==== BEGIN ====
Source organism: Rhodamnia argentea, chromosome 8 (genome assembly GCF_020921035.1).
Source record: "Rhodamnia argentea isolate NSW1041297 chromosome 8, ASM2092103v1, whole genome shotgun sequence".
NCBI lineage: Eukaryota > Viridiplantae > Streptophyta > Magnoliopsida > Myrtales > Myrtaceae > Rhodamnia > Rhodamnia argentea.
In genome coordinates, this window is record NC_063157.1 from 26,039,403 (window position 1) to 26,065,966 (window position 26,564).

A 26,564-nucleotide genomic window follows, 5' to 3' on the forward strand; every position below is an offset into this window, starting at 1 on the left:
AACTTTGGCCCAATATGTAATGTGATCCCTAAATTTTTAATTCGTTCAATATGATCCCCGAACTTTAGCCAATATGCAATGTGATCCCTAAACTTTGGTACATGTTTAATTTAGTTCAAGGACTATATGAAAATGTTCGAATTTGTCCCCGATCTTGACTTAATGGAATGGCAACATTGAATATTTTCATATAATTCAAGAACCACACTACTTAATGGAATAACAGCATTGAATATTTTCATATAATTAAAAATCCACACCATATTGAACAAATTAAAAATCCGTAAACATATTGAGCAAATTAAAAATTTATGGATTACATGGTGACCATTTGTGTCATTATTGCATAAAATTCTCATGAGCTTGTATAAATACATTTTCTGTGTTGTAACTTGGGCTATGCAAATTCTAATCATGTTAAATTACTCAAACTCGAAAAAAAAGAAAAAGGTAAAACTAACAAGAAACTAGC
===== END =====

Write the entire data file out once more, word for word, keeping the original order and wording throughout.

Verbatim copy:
Source organism: Rhodamnia argentea, chromosome 8 (genome assembly GCF_020921035.1).
Source record: "Rhodamnia argentea isolate NSW1041297 chromosome 8, ASM2092103v1, whole genome shotgun sequence".
NCBI lineage: Eukaryota > Viridiplantae > Streptophyta > Magnoliopsida > Myrtales > Myrtaceae > Rhodamnia > Rhodamnia argentea.
In genome coordinates, this window is record NC_063157.1 from 26,039,403 (window position 1) to 26,065,966 (window position 26,564).

A 26,564-nucleotide genomic window follows, 5' to 3' on the forward strand; every position below is an offset into this window, starting at 1 on the left:
AACTTTGGCCCAATATGTAATGTGATCCCTAAATTTTTAATTCGTTCAATATGATCCCCGAACTTTAGCCAATATGCAATGTGATCCCTAAACTTTGGTACATGTTTAATTTAGTTCAAGGACTATATGAAAATGTTCGAATTTGTCCCCGATCTTGACTTAATGGAATGGCAACATTGAATATTTTCATATAATTCAAGAACCACACTACTTAATGGAATAACAGCATTGAATATTTTCATATAATTAAAAATCCACACCATATTGAACAAATTAAAAATCCGTAAACATATTGAGCAAATTAAAAATTTATGGATTACATGGTGACCATTTGTGTCATTATTGCATAAAATTCTCATGAGCTTGTATAAATACATTTTCTGTGTTGTAACTTGGGCTATGCAAATTCTAATCATGTTAAATTACTCAAACTCGAAAAAAAAGAAAAAGGTAAAACTAACAAGAAACTAGC